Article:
A lot of cis people seem fond of saying that pronouns are “just words” and that if they mess them up repeatedly it shouldn’t be a big deal because they still respect us and it’s just “hard for them to remember.” No. That won’t fly. It may be just a little word to you, but here’s what it means to a trans* person when someone who claims to care for them repeatedly messes up their pronouns with no sign of improvement:
- You don’t care about me enough to ensure my happiness and mental well-being by doing this relatively minor thing I’ve asked for; how can I count on you to do major things, like defend me from an attacker or fight for my medical rights, when I need them?
- You still think of me as my assigned sex and don’t believe what I have to say about my own identity; you don’t respect my ability to self-determine.
- Your freedom to avoid things that inconvenience you is more important to you than my right to be respected and feel safe.
Basically, someone repeatedly messing up our pronouns for months at a time and consistently brushing it off as a “mistake” that we shouldn’t be angry about because it wasn’t an aggressive act of deliberate misgendering—that’s the biggest, clearest sign we’ve got that someone who claims to be in our camp is actually not trustworthy.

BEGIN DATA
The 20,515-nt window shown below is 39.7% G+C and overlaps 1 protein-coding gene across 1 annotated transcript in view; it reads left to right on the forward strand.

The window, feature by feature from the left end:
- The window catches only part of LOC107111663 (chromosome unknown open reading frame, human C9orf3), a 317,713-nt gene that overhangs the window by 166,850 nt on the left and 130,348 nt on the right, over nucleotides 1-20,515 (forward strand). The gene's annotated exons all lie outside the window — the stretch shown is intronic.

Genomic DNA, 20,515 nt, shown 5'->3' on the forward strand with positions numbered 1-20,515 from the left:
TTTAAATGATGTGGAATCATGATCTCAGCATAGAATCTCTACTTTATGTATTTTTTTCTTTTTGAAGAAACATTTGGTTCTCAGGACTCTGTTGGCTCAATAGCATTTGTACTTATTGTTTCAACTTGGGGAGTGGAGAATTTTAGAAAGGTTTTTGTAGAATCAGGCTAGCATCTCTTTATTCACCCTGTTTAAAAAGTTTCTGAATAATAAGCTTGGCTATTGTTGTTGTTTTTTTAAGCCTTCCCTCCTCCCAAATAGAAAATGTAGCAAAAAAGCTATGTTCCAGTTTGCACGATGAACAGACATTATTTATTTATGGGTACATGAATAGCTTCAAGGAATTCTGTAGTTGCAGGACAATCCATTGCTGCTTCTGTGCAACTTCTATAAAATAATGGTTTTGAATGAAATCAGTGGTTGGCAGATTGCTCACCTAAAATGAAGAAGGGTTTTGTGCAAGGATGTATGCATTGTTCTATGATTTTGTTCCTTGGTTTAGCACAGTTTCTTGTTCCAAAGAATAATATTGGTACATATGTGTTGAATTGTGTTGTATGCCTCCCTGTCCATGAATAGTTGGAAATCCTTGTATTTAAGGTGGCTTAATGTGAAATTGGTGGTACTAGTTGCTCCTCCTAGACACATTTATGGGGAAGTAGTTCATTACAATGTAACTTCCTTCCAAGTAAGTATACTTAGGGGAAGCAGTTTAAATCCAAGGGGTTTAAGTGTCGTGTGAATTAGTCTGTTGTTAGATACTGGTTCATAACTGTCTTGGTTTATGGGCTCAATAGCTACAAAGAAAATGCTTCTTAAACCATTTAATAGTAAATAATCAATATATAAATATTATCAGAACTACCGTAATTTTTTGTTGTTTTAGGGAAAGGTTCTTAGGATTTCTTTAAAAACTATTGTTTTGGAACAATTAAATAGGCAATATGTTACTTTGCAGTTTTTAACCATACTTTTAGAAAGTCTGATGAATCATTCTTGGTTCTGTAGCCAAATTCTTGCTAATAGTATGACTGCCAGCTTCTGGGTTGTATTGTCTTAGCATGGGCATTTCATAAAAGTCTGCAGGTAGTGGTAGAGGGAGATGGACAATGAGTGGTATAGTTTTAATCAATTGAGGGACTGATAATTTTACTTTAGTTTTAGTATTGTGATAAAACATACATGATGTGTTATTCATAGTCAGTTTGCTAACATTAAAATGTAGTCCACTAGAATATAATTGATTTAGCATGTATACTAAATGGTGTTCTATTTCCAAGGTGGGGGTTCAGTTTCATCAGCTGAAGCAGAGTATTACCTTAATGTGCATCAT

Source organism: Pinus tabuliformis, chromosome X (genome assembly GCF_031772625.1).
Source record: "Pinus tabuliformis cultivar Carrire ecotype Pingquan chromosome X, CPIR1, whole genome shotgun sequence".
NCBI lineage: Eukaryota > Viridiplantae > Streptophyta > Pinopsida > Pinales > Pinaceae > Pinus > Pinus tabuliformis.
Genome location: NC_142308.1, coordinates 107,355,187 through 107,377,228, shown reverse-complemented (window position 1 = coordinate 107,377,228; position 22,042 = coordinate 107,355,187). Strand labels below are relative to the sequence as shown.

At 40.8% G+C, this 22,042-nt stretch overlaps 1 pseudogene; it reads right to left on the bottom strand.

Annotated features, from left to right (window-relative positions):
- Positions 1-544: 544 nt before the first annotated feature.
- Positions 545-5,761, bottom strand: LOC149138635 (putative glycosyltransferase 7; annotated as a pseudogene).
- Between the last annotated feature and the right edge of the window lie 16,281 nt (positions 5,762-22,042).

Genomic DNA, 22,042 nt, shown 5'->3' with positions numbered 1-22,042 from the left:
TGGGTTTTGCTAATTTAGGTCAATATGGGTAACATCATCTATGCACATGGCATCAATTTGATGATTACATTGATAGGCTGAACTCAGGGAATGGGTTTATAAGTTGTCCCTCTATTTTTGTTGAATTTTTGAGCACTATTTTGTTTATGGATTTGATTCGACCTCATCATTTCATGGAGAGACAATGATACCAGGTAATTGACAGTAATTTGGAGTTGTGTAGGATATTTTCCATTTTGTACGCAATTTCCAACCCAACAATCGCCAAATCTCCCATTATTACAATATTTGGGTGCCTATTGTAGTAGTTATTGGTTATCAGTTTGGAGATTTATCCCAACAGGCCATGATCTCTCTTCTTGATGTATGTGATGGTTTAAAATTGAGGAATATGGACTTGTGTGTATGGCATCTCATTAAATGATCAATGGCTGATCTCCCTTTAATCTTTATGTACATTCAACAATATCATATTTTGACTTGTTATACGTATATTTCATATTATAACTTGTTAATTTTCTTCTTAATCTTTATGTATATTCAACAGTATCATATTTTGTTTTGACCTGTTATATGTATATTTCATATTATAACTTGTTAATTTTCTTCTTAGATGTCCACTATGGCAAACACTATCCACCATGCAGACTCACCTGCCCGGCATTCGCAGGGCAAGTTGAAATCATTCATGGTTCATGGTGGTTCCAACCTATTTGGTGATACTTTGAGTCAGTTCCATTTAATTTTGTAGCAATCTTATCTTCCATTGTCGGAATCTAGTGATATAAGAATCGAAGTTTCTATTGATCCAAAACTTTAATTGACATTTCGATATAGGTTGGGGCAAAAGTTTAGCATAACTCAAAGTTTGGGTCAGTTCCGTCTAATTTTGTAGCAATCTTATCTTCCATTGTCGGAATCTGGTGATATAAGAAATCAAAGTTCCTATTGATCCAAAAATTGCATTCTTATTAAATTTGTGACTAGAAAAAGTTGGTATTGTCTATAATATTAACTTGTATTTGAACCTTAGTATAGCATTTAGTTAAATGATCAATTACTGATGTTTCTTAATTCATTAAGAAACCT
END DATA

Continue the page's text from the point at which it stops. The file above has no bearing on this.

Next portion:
Let me repeat that: if you keep making this “little mistake” and brushing it off when we get upset, we will be forced to conclude that deep down, you don’t actually care about our happiness, mental well-being, safety, or self-determination.
It might just be a word to you. But for us, this is a word with some serious weight. And if you truly care about us, you have to take that weight into account and respect it. Because if you don’t, what you’re telling us is that you don’t respect us. It may not sound like that to you, but that’s the subtext we read from it. This is why pronouns matter: it’s not just the literal word, it’s everything that word carries with it.
Pronouns are important. Respect trans* people’s safety. Respect our pronouns.
self-harm is not always self-harm
groups of people do not do things for the same reasons. neither do individuals. this is true for all things including acts and words any individual performs on one’s own body. cuts, burns and scars can - and will mean something to you or me or the person next to one of us on the bus. those different meanings may or may not be obvious, but they are there.